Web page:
TRP_1170x120_12-19-19

Former Walmart CEO David Glass dies at 84

Print Friendly, PDF & Email
BENTONVILLE, Ark. — David Glass, who served as Walmart president and CEO from 1988 to 2000 and owned the Kansas City Royals before selling the franchise last fall, has passed away at age 84.

David Glass

David Glass

Glass died January 9 from complications associated with pneumonia, according to the Glass family, which is organizing a public “Celebration of Life” on January 27, in Rogers, Ark., to honor Glass’ life and career.

“More than anyone beyond Sam Walton, David Glass is responsible for making Walmart the company it is today,” Rob Walton, Sam Walton’s eldest son, said in a note on Glass’ passing posted on the company’s website by Doug McMillon, Walmart’s president and CEO.

Glass succeeded founder Sam Walton as Walmart’s chief executive and led the company through some of its most notable achievements, including its decision to become a food retailer, its entry into international markets and its e-commerce debut.

Under Glass’ leadership, Walmart:

  • Increased annual revenues from $16 billion to about $165 billion.
  • Introduced the Supercenter format and expanded Sam’s Club.
  • Expanded international operations in Argentina, Brazil, Canada, China, Mexico, Puerto Rico and United Kingdom.

Glass is also credited with leading efforts to streamline operations and improve customer service, including the development of automated distribution centers, linked by computers to Walmart headquarters, stores and suppliers. These efforts allowed Walmart to grow from a regional retailer to become an international retail leader, according to a press release from the Glass family.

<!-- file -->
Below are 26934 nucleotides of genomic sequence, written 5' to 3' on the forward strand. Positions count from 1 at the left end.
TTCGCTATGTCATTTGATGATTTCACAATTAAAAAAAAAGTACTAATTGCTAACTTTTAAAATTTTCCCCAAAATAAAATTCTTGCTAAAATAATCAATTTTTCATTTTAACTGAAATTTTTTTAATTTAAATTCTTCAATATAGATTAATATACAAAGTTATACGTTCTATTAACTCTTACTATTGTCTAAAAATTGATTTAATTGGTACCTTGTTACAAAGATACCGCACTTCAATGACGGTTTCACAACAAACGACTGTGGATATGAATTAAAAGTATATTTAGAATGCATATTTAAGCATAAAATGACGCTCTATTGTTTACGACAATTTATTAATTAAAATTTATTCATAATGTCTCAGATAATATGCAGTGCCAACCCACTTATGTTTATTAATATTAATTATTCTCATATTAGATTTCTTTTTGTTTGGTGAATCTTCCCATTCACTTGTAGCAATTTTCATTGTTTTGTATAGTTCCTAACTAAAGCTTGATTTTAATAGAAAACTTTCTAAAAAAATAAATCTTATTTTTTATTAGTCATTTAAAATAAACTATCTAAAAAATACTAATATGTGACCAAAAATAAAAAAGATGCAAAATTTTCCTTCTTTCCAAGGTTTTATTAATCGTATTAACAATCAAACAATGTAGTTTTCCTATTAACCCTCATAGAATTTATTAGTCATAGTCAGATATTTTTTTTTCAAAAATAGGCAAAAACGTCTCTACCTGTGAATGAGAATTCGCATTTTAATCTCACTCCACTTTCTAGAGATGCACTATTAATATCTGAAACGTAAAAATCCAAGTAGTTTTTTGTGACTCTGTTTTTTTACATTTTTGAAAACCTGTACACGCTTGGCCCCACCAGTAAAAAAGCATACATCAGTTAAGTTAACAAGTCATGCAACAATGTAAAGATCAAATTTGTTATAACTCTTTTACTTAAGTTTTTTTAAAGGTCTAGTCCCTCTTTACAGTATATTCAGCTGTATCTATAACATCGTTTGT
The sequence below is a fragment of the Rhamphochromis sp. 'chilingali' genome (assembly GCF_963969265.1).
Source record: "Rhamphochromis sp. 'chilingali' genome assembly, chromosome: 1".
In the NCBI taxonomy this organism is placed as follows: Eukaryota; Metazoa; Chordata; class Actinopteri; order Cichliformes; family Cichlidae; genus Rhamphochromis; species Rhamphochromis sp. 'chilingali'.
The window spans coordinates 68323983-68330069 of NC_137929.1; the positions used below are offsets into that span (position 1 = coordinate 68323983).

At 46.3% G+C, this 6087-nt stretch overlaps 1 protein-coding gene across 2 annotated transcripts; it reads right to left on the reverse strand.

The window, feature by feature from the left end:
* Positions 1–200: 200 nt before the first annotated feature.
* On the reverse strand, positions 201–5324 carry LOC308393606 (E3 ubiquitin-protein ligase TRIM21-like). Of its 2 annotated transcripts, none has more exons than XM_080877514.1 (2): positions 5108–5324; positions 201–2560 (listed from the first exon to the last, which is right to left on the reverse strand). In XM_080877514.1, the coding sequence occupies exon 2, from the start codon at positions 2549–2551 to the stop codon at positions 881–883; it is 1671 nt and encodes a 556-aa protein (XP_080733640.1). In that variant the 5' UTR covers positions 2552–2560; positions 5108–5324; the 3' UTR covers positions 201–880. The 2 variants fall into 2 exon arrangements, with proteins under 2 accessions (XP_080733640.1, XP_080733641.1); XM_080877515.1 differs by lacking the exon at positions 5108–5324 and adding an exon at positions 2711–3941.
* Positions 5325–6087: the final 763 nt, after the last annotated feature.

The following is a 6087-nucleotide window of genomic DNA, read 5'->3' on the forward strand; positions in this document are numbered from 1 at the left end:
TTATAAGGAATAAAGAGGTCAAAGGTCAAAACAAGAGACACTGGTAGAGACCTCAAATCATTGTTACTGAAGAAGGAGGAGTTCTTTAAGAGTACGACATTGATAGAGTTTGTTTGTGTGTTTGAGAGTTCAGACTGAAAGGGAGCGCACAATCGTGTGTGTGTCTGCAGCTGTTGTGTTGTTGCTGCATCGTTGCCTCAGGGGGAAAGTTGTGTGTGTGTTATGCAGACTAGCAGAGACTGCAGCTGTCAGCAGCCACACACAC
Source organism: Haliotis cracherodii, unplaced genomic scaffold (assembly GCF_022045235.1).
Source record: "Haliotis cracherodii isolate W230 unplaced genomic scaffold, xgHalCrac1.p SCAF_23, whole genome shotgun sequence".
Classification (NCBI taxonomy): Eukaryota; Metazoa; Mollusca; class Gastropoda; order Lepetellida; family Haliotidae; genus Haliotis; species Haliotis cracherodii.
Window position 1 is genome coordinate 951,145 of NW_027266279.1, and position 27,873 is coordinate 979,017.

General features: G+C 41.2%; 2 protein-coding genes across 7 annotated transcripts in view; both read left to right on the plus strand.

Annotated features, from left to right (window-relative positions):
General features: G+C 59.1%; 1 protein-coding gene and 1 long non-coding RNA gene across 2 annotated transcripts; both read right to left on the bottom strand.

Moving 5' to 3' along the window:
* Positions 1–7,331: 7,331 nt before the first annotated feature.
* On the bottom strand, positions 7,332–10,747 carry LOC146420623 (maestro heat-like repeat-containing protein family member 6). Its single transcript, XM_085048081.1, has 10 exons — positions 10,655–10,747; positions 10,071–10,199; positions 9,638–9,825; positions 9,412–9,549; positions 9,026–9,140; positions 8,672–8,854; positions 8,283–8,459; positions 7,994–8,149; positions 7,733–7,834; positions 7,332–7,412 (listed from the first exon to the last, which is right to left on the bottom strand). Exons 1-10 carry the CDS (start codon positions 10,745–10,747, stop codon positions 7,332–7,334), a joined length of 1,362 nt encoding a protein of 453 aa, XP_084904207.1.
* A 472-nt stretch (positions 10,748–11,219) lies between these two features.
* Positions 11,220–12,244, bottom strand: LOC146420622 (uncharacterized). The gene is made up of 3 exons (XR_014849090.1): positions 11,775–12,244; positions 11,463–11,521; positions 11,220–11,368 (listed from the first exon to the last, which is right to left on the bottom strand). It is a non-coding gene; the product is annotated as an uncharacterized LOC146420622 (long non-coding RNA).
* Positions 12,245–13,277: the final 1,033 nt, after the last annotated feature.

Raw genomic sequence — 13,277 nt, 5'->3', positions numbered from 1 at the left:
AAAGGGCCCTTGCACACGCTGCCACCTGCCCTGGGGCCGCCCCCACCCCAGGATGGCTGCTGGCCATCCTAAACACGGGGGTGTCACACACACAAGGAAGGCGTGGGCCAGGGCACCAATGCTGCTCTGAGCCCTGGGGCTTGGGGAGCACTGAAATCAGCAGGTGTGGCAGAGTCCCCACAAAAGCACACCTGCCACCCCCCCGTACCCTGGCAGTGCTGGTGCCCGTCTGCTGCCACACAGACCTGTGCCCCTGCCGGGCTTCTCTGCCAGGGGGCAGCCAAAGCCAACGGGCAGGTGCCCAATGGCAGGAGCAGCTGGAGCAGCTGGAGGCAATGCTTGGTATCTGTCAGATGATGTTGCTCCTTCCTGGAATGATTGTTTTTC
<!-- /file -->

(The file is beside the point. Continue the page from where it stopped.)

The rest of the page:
Glass was named MMR’s Retailer of the Year in 1993. That same year, Fortune magazine identified Glass as the “most admired CEO” in America. He was elected to the Retail Hall of Fame in 2000.

“Those of us who watched him closely frequently tell each other that he is the most under-appreciated CEO in the history of business,” McMillon wrote. “The results of the company and the choices he made set the company up for a long run into the future. He would often say, ‘we are just getting started.’ The reason some under-appreciate his impact was his humility.”

Glass, who described himself as a “baseball junkie” since going to his first game, in 1948, became interim CEO and chairman of the Royals in 1993 following the death of the founding owner, Ewing Kauffman. Glass became sole owner of the team after purchasing the organization from the Kauffman estate in 2000. Under Glass’ leadership, the Royals reached the World Series twice — in 2014 and 2015 — winning the title on the second try in a five-game series with the New York Mets. The Glass family sold the team to a group led by Kansas City businessman John Sherman. Major League Baseball owners unanimously approved the deal in November.


NT_728x90_10-3-18

TRP_728x90_12-19-19

Comments are closed.